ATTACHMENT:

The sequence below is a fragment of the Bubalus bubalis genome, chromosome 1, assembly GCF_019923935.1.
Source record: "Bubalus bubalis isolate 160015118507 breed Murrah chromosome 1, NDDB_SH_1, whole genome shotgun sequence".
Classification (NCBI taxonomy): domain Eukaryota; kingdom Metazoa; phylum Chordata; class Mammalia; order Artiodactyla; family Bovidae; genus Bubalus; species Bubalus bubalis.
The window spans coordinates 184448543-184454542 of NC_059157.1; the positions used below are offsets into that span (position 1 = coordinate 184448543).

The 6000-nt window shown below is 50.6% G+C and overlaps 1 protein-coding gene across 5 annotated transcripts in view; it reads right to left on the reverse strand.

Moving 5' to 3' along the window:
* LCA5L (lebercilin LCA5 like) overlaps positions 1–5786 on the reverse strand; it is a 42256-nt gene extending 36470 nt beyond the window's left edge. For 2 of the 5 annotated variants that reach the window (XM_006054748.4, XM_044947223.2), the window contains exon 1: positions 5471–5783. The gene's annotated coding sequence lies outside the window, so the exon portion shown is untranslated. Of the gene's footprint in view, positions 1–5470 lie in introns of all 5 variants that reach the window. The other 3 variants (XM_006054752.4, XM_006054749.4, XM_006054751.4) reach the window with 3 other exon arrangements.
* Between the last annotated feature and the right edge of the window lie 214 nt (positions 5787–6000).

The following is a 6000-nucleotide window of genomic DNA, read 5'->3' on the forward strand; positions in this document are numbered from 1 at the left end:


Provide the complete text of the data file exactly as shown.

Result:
The sequence below is a fragment of the Bubalus bubalis genome, chromosome 1, assembly GCF_019923935.1.
Source record: "Bubalus bubalis isolate 160015118507 breed Murrah chromosome 1, NDDB_SH_1, whole genome shotgun sequence".
Classification (NCBI taxonomy): domain Eukaryota; kingdom Metazoa; phylum Chordata; class Mammalia; order Artiodactyla; family Bovidae; genus Bubalus; species Bubalus bubalis.
The window spans coordinates 184448543-184454542 of NC_059157.1; the positions used below are offsets into that span (position 1 = coordinate 184448543).

The 6000-nt window shown below is 50.6% G+C and overlaps 1 protein-coding gene across 5 annotated transcripts in view; it reads right to left on the reverse strand.

Moving 5' to 3' along the window:
* LCA5L (lebercilin LCA5 like) overlaps positions 1–5786 on the reverse strand; it is a 42256-nt gene extending 36470 nt beyond the window's left edge. For 2 of the 5 annotated variants that reach the window (XM_006054748.4, XM_044947223.2), the window contains exon 1: positions 5471–5783. The gene's annotated coding sequence lies outside the window, so the exon portion shown is untranslated. Of the gene's footprint in view, positions 1–5470 lie in introns of all 5 variants that reach the window. The other 3 variants (XM_006054752.4, XM_006054749.4, XM_006054751.4) reach the window with 3 other exon arrangements.
* Between the last annotated feature and the right edge of the window lie 214 nt (positions 5787–6000).

The following is a 6000-nucleotide window of genomic DNA, read 5'->3' on the forward strand; positions in this document are numbered from 1 at the left end: